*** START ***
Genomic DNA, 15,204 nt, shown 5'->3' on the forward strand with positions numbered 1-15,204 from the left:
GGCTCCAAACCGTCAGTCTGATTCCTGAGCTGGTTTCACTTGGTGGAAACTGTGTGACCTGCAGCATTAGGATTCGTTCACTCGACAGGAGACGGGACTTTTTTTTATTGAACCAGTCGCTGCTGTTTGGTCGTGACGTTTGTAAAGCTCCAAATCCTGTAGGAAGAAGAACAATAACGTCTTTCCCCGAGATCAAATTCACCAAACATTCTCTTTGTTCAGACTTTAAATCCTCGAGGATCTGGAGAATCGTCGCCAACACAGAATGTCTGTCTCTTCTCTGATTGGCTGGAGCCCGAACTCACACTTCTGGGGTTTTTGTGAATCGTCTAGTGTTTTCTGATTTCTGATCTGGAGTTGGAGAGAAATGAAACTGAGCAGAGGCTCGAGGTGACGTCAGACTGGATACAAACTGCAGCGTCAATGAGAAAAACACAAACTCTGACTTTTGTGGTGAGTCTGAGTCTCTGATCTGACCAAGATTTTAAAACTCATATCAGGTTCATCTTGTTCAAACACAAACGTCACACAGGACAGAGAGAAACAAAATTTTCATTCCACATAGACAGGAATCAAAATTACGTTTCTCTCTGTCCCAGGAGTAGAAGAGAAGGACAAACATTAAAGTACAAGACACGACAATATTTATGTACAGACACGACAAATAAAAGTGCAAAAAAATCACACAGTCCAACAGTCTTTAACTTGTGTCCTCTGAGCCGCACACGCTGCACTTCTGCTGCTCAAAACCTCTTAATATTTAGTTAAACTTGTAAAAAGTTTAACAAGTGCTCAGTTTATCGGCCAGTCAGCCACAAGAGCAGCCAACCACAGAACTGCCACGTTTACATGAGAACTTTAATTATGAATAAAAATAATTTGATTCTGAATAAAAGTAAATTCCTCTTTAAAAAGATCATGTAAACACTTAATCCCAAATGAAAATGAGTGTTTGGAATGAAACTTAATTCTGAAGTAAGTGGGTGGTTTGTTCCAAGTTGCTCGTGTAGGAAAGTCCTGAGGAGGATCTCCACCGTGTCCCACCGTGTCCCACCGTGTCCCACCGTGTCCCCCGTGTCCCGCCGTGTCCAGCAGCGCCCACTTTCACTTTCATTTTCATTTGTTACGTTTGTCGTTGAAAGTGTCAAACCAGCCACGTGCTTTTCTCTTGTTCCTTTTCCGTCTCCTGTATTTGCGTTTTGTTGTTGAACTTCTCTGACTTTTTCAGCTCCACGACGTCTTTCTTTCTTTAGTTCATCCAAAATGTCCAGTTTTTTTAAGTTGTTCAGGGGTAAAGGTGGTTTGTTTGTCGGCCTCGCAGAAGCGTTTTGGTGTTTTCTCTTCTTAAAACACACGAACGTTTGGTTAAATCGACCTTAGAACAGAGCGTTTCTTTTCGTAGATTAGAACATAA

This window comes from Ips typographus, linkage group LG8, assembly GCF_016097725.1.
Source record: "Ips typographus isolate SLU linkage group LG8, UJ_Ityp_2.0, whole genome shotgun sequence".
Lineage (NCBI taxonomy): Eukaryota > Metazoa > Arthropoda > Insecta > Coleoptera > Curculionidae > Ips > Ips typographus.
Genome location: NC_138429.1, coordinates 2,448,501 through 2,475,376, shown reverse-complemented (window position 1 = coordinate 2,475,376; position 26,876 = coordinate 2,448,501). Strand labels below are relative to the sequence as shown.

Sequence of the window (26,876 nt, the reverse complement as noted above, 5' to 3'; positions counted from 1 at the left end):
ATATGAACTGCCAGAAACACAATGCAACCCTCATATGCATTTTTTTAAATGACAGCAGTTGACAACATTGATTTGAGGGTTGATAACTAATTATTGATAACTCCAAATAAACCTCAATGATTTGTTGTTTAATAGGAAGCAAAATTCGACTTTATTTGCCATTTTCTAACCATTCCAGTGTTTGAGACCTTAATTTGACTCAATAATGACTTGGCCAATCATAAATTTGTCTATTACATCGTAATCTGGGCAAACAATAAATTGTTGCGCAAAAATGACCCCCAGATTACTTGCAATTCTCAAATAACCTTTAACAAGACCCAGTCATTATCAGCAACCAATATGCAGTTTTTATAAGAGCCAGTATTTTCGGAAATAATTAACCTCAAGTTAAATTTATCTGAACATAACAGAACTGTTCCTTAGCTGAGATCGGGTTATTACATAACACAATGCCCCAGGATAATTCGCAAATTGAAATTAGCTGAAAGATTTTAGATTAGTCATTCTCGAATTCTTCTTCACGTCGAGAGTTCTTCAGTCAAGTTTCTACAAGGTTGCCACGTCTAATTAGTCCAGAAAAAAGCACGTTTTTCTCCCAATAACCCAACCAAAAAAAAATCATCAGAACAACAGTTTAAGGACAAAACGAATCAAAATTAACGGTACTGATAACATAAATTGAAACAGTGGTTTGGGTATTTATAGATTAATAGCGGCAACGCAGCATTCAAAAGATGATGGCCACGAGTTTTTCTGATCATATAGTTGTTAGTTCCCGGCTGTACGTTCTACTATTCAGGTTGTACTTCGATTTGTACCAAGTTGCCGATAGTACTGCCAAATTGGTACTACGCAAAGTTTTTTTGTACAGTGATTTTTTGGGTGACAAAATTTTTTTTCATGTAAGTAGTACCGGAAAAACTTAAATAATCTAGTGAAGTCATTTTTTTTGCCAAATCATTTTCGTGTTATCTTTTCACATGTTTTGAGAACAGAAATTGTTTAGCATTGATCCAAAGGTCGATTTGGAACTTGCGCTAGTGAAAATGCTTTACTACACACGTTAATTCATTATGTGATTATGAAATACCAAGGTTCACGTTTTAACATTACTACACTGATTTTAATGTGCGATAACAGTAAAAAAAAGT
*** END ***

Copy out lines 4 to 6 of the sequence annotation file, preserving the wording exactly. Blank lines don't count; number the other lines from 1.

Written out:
Source record: "Ips typographus isolate SLU linkage group LG8, UJ_Ityp_2.0, whole genome shotgun sequence".
Lineage (NCBI taxonomy): Eukaryota > Metazoa > Arthropoda > Insecta > Coleoptera > Curculionidae > Ips > Ips typographus.
Genome location: NC_138429.1, coordinates 2,448,501 through 2,475,376, shown reverse-complemented (window position 1 = coordinate 2,475,376; position 26,876 = coordinate 2,448,501). Strand labels below are relative to the sequence as shown.